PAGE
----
Last week the FEI revealed its revised FEI Grand Prix tests as well as the addition of two more in the newly created ‘medium tour’ that will be put in place. Right now these medium tour tests are called the ‘Intermediate A’ and ‘Intermediate B’, but those names are not set in stone. The small tour tests, namely the PSG and the I-1 will not have any changes, so rest easy those of you currently showing with either of those. If you would like to take a look at the new test click here.
Overall I like the restructuring of the FEI tests. In my mind it is a more logical climb to Grand Prix. Right now, at least in southern California, we are busting at the seams with great horse and rider pairings at the small tour. It is not unusual to have a dozen horses in a PSG Open class, which is wonderful. Theoretically, most of these horses are ones that have the potential to move up the levels and into this newly created medium tour, and then possibly into the large tour. But before the common practice was to finish at I-1, skip over 1-2 and when your horse was ready, enter into the Grand Prix. This left the I-2 test in the lurch, in a no man’s land without a goal, for there is no end game within the I-2. In the small tour, you have your basic shows moving toward qualifying for the Pan Am Games and then possibly representing your country. In the large tour, there is no shortage of ways to aspire toward prominent representation, be it the World Equestrian Games, Aachen, the Masters, the European Championships or the Olympics. This new medium tour will have the potential to be a gate way into the CDIs, which is great for horses who for whatever reason cannot move up to the Grand Prix. As well, if the medium tour comes up with the same build toward larger competitions, it will give athletes incentives to stay their horses at this level.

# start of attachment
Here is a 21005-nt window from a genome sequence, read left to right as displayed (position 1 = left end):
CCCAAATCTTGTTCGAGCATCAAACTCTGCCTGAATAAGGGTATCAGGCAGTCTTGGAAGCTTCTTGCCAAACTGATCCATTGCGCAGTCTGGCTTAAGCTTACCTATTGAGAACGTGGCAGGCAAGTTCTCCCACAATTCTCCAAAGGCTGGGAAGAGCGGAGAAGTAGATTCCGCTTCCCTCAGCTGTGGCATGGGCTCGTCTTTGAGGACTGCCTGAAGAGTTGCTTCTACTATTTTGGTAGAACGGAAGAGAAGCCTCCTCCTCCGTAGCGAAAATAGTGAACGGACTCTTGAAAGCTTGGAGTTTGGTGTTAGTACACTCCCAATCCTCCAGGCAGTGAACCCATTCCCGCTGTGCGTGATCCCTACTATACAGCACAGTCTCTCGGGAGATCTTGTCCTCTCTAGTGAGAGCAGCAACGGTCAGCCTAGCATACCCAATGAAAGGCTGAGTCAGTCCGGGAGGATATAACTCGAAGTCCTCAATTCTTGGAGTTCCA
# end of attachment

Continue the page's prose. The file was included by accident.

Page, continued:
Another change within these tests is the emphasis on the piaffe. The way the they have built these new 2014 tests uses the piaffe (and to a lesser extent the one tempis) as the touchstone movement for charting your horse’s progress from the medium tour up into the Grand Prix. It starts with the Intermediate A and B, allowing the piaffe (at this stage essentially half steps) to travel two meters. In the Intermediate 2 it narrows the distance specifically to one meter and then within the Grand Prix the distance is not stated in the test, but ground cover should be very limited, with absolutely no backward steps, still showing a clear forward desire. They also specify the number of steps they want seen (12-15). In these new tests is a greater weight within the scoring, with the piaffe becoming a double coefficient in the Grand Prix and Grand Prix Special, literally doubling its value in the test.
This is going to have an effect not only on the athletes moving through the FEI levels, but also the judges. Right now there is a tendency amongst some horse and rider combinations to favor collection and forward mobility at the expense of ground cover, aka they cover more ground to better allow for the impulsion and forward desire. Steffen Peter’s and Legolas spring to mind, who while having many beautiful elements to their piaffe, are routinely covering around a meter of ground, sometimes more, which would put them in the Intermediate 2 criteria of ground cover. As a bystander, this is something that I never minded because there were so many other beautiful things happening, but now that the FEI has set up these tests with the distance more specifically being narrowed as the horse and rider combinations climb the levels, and with the movements weighted more heavily, how with that affect scoring?
I suppose that time will tell. A good piaffe has so many elements to it physically within the horse, it would be a shame if some of those were lost because we all feel the urge to break out a ruler at every piaffe movement. At the same time, the greater the distance traveled, the more the difficulty of the movement is evaded and that is something that will be ringing in people’s minds when watching the Grand Prix as the medium tour becomes more developed. It will be interesting to see how this plays out as the medium tour matures and the distinction between a ‘small tour’, ‘medium tour’ and ‘large tour’ horse become more concrete in the dressage community’s minds.